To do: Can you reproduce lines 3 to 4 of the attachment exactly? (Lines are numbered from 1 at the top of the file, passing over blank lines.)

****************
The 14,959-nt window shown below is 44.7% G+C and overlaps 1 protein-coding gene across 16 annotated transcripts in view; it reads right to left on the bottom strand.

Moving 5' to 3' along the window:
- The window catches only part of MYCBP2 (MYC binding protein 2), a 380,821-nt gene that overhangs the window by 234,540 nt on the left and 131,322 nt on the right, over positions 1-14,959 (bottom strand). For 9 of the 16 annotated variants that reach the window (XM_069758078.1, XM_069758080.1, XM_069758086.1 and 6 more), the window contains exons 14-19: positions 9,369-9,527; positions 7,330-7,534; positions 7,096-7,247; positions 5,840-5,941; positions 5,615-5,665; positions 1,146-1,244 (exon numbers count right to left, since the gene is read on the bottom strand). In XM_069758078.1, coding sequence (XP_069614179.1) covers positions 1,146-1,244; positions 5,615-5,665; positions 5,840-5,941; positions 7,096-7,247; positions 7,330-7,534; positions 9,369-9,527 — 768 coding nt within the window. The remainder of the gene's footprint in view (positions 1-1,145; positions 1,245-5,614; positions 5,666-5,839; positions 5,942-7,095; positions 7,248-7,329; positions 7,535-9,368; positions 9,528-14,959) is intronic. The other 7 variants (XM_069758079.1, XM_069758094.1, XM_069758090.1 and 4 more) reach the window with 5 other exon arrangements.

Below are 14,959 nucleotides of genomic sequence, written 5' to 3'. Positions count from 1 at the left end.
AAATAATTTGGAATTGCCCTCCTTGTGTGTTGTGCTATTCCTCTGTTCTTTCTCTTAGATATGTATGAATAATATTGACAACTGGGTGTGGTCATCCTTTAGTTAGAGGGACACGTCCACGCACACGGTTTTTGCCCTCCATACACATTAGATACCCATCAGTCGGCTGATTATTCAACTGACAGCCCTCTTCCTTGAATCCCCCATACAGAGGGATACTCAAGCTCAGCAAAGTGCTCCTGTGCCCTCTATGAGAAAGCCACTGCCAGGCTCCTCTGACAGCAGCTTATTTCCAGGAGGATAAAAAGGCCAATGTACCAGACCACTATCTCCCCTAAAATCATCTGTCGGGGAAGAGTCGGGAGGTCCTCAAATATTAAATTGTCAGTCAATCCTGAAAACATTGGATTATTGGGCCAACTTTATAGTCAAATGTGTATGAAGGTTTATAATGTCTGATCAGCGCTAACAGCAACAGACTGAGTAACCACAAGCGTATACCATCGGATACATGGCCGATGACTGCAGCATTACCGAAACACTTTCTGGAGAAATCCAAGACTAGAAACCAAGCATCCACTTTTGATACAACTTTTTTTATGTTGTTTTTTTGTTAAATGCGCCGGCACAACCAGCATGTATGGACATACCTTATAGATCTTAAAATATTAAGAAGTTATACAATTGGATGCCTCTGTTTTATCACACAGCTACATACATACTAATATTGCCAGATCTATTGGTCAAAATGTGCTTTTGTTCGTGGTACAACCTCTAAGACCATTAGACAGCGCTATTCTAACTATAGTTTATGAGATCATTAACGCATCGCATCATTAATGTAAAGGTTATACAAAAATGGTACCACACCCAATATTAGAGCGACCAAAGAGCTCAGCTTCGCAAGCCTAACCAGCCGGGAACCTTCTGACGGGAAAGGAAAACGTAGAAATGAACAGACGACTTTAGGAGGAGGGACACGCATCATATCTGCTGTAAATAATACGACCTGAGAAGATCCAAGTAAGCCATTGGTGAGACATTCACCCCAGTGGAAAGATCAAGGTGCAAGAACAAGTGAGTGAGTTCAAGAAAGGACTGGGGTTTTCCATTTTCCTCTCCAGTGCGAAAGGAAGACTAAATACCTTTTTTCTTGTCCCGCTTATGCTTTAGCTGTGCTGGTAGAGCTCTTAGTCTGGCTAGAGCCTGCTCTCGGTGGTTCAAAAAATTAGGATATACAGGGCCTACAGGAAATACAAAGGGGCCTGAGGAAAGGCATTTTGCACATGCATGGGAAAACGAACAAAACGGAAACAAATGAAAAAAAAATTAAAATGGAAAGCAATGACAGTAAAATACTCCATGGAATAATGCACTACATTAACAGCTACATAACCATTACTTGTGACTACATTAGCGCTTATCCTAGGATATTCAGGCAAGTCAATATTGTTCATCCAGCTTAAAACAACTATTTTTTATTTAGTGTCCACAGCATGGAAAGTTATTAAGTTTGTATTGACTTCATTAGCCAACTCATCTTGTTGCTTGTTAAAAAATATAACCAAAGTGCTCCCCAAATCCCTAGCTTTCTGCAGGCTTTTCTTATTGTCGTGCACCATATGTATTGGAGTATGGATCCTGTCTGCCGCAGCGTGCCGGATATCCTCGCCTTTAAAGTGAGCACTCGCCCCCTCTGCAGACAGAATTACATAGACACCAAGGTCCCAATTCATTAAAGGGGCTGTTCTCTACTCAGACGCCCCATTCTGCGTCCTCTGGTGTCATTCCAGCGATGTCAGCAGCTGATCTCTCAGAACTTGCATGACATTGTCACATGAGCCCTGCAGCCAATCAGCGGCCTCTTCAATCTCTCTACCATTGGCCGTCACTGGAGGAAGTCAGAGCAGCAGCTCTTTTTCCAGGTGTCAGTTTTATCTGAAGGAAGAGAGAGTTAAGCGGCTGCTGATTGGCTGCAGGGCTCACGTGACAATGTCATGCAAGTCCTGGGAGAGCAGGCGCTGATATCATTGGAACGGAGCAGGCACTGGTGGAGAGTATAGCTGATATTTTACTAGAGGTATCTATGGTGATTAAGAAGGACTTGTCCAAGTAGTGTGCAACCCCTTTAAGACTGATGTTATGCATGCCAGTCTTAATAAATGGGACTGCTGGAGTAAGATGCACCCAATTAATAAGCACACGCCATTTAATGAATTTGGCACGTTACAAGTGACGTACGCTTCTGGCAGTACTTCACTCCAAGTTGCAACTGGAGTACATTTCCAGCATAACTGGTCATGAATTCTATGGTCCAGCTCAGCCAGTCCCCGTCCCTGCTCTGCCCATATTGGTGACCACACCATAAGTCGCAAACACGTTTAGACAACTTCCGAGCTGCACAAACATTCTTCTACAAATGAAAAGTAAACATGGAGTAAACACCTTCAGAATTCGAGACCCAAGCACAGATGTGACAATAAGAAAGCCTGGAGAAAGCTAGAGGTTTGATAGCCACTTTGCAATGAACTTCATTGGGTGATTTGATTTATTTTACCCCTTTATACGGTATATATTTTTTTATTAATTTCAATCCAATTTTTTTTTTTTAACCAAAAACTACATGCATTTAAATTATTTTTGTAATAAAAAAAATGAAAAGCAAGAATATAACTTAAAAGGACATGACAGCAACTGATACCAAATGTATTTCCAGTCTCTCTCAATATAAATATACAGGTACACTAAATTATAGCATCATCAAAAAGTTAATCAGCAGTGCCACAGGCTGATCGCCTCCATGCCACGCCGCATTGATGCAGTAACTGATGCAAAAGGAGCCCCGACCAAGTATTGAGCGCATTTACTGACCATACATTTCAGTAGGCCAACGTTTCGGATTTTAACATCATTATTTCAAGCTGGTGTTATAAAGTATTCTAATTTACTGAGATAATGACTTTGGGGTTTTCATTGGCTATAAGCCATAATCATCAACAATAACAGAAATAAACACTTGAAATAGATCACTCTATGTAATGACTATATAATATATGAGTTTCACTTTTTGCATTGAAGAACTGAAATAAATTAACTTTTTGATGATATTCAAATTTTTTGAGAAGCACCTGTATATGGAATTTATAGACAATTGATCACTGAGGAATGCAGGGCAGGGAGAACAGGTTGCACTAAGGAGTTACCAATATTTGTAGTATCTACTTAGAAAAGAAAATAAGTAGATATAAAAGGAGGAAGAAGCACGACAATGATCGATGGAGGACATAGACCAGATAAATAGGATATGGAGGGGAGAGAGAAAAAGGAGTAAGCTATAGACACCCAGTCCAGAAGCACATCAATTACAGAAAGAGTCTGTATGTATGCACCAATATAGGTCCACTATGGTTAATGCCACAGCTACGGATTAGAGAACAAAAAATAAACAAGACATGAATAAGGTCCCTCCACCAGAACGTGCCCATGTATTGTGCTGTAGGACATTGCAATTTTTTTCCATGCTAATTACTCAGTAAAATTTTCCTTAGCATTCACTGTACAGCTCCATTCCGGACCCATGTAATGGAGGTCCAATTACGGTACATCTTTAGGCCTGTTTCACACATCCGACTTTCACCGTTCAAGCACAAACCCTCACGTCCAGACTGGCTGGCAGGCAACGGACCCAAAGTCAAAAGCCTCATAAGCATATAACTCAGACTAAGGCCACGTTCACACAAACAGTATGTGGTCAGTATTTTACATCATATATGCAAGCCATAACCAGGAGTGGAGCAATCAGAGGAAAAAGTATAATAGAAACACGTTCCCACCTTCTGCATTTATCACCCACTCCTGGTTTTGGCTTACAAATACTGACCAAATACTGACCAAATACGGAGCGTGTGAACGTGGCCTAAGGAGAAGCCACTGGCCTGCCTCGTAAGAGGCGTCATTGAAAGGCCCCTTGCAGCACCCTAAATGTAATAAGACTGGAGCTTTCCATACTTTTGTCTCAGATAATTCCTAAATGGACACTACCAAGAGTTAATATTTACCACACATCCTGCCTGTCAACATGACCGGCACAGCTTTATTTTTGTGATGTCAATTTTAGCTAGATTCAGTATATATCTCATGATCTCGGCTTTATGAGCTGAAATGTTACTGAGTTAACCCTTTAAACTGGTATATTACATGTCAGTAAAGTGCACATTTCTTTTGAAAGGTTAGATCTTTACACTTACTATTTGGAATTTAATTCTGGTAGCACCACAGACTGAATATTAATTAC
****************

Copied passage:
- The window catches only part of MYCBP2 (MYC binding protein 2), a 380,821-nt gene that overhangs the window by 234,540 nt on the left and 131,322 nt on the right, over positions 1-14,959 (bottom strand). For 9 of the 16 annotated variants that reach the window (XM_069758078.1, XM_069758080.1, XM_069758086.1 and 6 more), the window contains exons 14-19: positions 9,369-9,527; positions 7,330-7,534; positions 7,096-7,247; positions 5,840-5,941; positions 5,615-5,665; positions 1,146-1,244 (exon numbers count right to left, since the gene is read on the bottom strand). In XM_069758078.1, coding sequence (XP_069614179.1) covers positions 1,146-1,244; positions 5,615-5,665; positions 5,840-5,941; positions 7,096-7,247; positions 7,330-7,534; positions 9,369-9,527 — 768 coding nt within the window. The remainder of the gene's footprint in view (positions 1-1,145; positions 1,245-5,614; positions 5,666-5,839; positions 5,942-7,095; positions 7,248-7,329; positions 7,535-9,368; positions 9,528-14,959) is intronic. The other 7 variants (XM_069758079.1, XM_069758094.1, XM_069758090.1 and 4 more) reach the window with 5 other exon arrangements.

Below are 14,959 nucleotides of genomic sequence, written 5' to 3'. Positions count from 1 at the left end.